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Re: Sounds of Music C

Posted: November 6th, 2018, 1:30 pm
by windu34
I was wondering, can I use blanks? They are reeds that are not fully shaved so I have to work on them still. They just make it easier than buying normal cane and having to cut it.
I think this is going to be a question best answered by submitting an FAQ to Soinc.org.
Link

Re: Sounds of Music C

Posted: November 10th, 2018, 11:11 pm
by hippo9
I know a one octave major scale must be played, but this mean 8 notes (restarting the sequence) or just the regular 7? I ask because the pitch scores would add up to 36 if 8 notes were required, but major scales only have 7 notes.

Re: Sounds of Music C

Posted: November 11th, 2018, 6:15 am
by mjcox2000
I know a one octave major scale must be played, but this mean 8 notes (restarting the sequence) or just the regular 7? I ask because the pitch scores would add up to 36 if 8 notes were required, but major scales only have 7 notes.
A major scale consists of 8 notes, not 7 — it contains the tonic in two different octaves.

Re: Sounds of Music C

Posted: November 11th, 2018, 7:23 am
by hippo9
I know a one octave major scale must be played, but this mean 8 notes (restarting the sequence) or just the regular 7? I ask because the pitch scores would add up to 36 if 8 notes were required, but major scales only have 7 notes.
A major scale consists of 8 notes, not 7 — it contains the tonic in two different octaves.
Ok thanks! I was just making sure because the scales only have 7 distinct notes.

Re: Sounds of Music C

Posted: November 13th, 2018, 7:16 pm
by SciolyHarsh
Haven't been able to find out how to reach the correct answer for this question. So, the first question is:

At a party, there is a louder stereo blaring some dank music. I'm a party animal so I'm standing 1 meter away from the stereo and I perceive a sound intensity of 10^-1 , what is the approximate decibel level that I perceive to the nearest tenth?

So I got 110 dB for this, from doing I(dB)=10log(I/I*). I'm not able to get a correct answer for part 2, which is:

You are more far away, 20 meters, because you are a normal person, what is the sound intensity you perceive and the approximate decibel level?

My answer for the sound intensity is 1/4000 and 83.979 dB for the decibel level. The answer key says it's 0.00025 dB and 10^-3 .

How would you get the correct answers for part 2?

Re: Sounds of Music C

Posted: November 13th, 2018, 7:20 pm
by UTF-8 U+6211 U+662F
Haven't been able to find out how to reach the correct answer for this question. So, the first question is:

At a party, there is a louder stereo blaring some dank music. I'm a party animal so I'm standing 1 meter away from the stereo and I perceive a sound intensity of 10^-1 , what is the approximate decibel level that I perceive to the nearest tenth?

So I got 110 dB for this, from doing I(dB)=10log(I/I*). I'm not able to get a correct answer for part 2, which is:

You are more far away, 20 meters, because you are a normal person, what is the sound intensity you perceive and the approximate decibel level?

My answer for the sound intensity is 1/4000 and 83.979 dB for the decibel level. The answer key says it's 0.00025 dB and 10^-3 .

How would you get the correct answers for part 2?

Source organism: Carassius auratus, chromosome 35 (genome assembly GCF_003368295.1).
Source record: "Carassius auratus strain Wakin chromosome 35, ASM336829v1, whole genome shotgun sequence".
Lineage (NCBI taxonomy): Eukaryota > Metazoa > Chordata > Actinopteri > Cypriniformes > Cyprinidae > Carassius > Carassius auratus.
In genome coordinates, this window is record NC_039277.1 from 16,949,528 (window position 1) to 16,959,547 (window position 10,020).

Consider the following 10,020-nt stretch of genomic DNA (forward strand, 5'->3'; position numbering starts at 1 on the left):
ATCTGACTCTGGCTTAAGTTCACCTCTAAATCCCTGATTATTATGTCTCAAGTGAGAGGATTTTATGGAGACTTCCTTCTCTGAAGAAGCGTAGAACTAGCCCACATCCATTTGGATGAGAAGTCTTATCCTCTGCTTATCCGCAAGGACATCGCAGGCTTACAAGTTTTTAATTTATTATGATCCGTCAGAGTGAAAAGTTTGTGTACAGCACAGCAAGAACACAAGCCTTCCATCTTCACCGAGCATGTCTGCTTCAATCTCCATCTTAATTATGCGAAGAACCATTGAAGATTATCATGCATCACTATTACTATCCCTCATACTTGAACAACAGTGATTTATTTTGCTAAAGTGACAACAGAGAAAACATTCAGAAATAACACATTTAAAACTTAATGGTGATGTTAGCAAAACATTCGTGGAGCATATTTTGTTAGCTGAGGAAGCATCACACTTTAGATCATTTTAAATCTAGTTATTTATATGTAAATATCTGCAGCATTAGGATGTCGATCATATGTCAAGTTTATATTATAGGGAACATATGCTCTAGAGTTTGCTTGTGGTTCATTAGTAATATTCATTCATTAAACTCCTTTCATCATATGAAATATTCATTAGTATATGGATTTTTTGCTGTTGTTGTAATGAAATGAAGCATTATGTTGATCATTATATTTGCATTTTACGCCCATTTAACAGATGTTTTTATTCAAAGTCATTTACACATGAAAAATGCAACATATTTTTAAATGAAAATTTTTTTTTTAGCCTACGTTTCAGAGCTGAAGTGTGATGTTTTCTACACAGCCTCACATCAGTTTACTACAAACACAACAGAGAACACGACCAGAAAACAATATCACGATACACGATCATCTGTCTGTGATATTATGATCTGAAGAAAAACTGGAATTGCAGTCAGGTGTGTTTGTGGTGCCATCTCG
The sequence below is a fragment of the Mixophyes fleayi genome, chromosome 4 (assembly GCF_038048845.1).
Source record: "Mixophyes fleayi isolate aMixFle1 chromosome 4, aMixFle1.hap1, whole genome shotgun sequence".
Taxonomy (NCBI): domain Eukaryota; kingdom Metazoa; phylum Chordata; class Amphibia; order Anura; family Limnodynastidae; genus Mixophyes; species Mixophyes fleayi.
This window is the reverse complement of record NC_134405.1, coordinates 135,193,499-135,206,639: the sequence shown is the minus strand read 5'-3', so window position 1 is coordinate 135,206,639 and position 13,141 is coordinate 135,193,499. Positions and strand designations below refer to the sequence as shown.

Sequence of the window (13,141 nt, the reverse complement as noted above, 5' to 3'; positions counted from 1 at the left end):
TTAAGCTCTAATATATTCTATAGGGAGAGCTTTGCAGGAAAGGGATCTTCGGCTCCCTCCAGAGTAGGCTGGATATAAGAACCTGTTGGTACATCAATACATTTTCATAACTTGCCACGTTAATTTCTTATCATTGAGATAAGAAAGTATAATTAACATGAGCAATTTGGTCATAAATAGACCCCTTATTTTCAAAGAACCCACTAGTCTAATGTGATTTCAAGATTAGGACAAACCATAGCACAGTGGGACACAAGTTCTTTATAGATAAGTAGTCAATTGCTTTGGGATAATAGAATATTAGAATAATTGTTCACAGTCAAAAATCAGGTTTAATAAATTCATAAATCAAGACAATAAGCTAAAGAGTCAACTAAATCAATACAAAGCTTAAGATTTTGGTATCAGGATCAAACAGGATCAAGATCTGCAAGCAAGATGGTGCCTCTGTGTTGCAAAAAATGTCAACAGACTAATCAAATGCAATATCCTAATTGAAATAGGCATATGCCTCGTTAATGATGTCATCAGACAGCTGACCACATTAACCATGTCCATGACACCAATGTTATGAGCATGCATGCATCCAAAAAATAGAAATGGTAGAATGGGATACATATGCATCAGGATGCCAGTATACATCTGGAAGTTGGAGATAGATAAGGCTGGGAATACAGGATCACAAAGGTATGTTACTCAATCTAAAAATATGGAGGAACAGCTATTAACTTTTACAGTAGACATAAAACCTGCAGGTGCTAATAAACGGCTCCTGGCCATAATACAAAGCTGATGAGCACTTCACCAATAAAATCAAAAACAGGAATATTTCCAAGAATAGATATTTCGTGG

You are correct. Ignore the answer key.

Re: Sounds of Music C

Posted: November 13th, 2018, 7:58 pm
by SciolyHarsh
Haven't been able to find out how to reach the correct answer for this question. So, the first question is:

At a party, there is a louder stereo blaring some dank music. I'm a party animal so I'm standing 1 meter away from the stereo and I perceive a sound intensity of 10^-1 , what is the approximate decibel level that I perceive to the nearest tenth?

So I got 110 dB for this, from doing I(dB)=10log(I/I*). I'm not able to get a correct answer for part 2, which is:

You are more far away, 20 meters, because you are a normal person, what is the sound intensity you perceive and the approximate decibel level?

My answer for the sound intensity is 1/4000 and 83.979 dB for the decibel level. The answer key says it's 0.00025 dB and 10^-3 .

How would you get the correct answers for part 2?
You are correct. Ignore the answer key.
Thank you! I spent so much time stressing over a wrong key!

Re: Sounds of Music C

Posted: November 15th, 2018, 6:40 pm
by SciolyHarsh
One more question!

This one also has two parts.

A nylon string on a violin has a density of 1200 kg/m^3 with a diameter of 4x10^-3 meters. The string is held with a tension of 220 N and the frequency of the first harmonic of the G string is 196 Hz. What is the length of the string?


So I solved this and got 0.308 m, which is correct, but I don't know how to solve the next part.

If we wanted to play one octave up on the open string from the fundamental G in question 12, how much do we need to increase the tension?

Re: Sounds of Music C

Posted: November 16th, 2018, 4:35 am
by TheSquaad
One more question!

This one also has two parts.

A nylon string on a violin has a density of 1200 kg/m^3 with a diameter of 4x10^-3 meters. The string is held with a tension of 220 N and the frequency of the first harmonic of the G string is 196 Hz. What is the length of the string?


So I solved this and got 0.308 m, which is correct, but I don't know how to solve the next part.

If we wanted to play one octave up on the open string from the fundamental G in question 12, how much do we need to increase the tension?
You double the frequency to go up an octave. Because tension is square routed, it needs to multiply by a factor of 4 to increase frequency by a factor of 2

Re: Sounds of Music C

Posted: November 25th, 2018, 1:43 pm
by CaTaStRoPhY
The rule manual mentions "Basic terminology regarding sound, sound production, and related science terms". What does this mean, specifically? Anyone have resources for this section?